A good warm-up is the first step to your best workout
I remember the days when I went to exercise and I just started doing it. I would walk out the door and break into a run. Throw aside my towel and start swimming laps. Walk into a dance class and start chasséing and kicking. Young bodies are amazing and can easily shrug off the torture we might put them through especially if you’re fit. But then I hit 40 (or was it 35? Odd I know since my kids think I’m 29) and things started to stiffen or hurt. That’s when I started to really understand my fitness trainings and the emphasis on warming up properly.
If you read no further into this article take note of this:
You must prepare your body each time for exercise by warming up your muscles for better performance and injury prevention.
With the start of the New Year I’m emphasizing the importance of this so my clients will make the effort to get to my group exercise classes on time. Like most instructors I put a lot of thought and experience into the structure of the class for it to be a safe and effective workout. Those who are committed to their fitness and health should understand warming up is the first step.
How do you do it?
- Start slow and move your body through the range of motion it will be doing for your workout.
- This will increase your heart rate, body temperature and blood flow.
- You’ll also warm up joints and activate your neural muscular system.
If your muscles are warmed up for the activity you’re doing, when you increase your weight or dynamic movements you’re less prone to pulling or straining a muscle or ligament. I can remember a few occasions when I broke into a sprint to recover a flying disc at the beginning of an Ultimate Frisbee game and strained a hamstring. The same happened when I thrust my cold leg into a high kick during dance class. Not fun.
We see many people show up at the gym and do a few minutes on the treadmill and then start lifting heavy weights. Or often people walk into my group exercise class late and jump right into the most intense part of the class. I’d bet money that many of these people are either not getting the most out of their workout, their muscles fatigue too early, suffer some joint pain or worse, become injured.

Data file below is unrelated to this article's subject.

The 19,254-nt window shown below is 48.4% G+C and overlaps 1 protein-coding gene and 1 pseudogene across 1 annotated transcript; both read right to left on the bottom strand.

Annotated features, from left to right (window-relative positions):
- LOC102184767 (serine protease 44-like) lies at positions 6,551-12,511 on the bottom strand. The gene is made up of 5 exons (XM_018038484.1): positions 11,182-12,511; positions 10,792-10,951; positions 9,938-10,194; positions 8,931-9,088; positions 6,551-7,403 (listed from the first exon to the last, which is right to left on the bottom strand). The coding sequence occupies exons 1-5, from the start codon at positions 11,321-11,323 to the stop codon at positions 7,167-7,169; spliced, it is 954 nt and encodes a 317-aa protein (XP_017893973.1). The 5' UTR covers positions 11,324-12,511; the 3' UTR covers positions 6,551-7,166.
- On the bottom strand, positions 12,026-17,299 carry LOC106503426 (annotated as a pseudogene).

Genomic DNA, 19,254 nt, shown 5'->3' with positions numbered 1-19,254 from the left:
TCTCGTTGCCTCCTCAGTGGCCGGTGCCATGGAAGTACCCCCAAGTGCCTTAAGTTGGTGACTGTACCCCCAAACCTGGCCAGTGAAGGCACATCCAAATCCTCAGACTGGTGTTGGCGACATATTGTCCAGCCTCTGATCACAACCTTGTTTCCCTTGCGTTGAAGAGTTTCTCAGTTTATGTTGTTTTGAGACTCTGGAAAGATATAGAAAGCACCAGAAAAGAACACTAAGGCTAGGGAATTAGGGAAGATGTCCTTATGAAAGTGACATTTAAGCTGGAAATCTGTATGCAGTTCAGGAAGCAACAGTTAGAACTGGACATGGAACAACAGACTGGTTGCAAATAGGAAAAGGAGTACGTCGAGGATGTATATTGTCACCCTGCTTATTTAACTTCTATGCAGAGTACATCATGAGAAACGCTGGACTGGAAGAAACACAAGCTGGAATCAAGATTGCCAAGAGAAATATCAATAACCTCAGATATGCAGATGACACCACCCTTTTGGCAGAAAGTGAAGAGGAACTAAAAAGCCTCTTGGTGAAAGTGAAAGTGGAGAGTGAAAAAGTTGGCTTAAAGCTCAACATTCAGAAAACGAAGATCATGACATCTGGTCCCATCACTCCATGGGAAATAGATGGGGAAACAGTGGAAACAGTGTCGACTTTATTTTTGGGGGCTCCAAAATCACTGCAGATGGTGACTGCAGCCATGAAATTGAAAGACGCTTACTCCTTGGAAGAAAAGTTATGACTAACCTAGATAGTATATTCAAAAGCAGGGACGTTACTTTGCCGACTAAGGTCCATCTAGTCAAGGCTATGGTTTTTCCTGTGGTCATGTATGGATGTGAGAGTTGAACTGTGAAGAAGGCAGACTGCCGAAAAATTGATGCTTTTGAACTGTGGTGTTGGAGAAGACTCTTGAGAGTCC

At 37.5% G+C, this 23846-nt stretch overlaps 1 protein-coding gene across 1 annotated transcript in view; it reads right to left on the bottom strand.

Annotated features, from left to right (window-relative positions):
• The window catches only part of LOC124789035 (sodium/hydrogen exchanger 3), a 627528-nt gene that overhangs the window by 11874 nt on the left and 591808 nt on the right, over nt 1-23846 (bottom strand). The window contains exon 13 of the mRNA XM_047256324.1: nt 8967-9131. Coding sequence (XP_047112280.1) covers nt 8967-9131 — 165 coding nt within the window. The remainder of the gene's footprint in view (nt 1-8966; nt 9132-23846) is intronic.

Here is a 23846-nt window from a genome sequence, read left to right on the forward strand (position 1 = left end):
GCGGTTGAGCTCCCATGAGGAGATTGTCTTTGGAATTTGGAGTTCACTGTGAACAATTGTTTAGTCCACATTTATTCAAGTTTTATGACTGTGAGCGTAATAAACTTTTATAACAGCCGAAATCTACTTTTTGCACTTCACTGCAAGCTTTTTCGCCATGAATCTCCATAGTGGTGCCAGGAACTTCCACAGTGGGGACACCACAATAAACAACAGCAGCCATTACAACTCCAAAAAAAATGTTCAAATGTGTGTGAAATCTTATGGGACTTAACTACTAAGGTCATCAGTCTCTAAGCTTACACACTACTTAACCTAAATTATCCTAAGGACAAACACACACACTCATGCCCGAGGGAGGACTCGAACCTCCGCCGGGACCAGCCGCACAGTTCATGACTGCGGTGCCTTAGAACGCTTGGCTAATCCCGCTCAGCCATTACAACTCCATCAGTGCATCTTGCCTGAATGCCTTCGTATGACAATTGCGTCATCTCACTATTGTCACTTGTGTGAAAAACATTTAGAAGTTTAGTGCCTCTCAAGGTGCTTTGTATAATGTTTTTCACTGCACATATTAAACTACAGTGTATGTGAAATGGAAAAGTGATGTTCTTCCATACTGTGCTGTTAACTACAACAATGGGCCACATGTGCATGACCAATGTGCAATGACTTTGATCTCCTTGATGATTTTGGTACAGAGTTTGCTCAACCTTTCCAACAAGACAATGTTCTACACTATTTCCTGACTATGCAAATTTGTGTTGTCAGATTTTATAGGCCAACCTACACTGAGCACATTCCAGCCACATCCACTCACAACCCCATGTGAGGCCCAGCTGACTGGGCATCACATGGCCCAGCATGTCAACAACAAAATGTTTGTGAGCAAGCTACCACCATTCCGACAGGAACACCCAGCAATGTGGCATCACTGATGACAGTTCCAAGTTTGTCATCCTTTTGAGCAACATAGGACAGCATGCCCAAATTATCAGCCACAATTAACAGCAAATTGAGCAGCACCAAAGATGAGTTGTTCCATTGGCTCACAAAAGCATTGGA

What I find when I don’t fully warm-up is I never really get going. I’ve basically sabotaged my workout.
Your body needs six to 10-minutes to warm-up.
That’s about how long it takes for the body temperature to rise, blood vessels to dilate and to start producing the extra energy you need for your workout. Jogging on the treadmill is a good start and increases your core temperature. But if you’re going to lift weights start off light and go through the exercises you’ll perform. Similarly with any cardio exercise start slow and go through exercises that will move your body into high reaches and lows squats, wide stances, lunges and other dynamic moves. Be sure to speak with your doctor before beginning any exercise regimen.
A warm-up can be boring, if you let it. Instead of mindlessly going through the motions use this time to get psyched up like an athlete. Channel a sports star or fitness figure you admire and get your head into the workout. While you’re elevating your heart rate repeat a mantra like “just do it” or “I am strong”. A motivational song helps too. I like to play “All I do is Win” by DJ Khaled. Make your mind ready to push yourself and tell yourself that it’s going to be a good workout. As I constantly tell my classes “The body will achieve what the mind believes”.
Sports Medicine: http://sportsmedicine.about.com/cs/injuryprevention/a/aa071001a.htm
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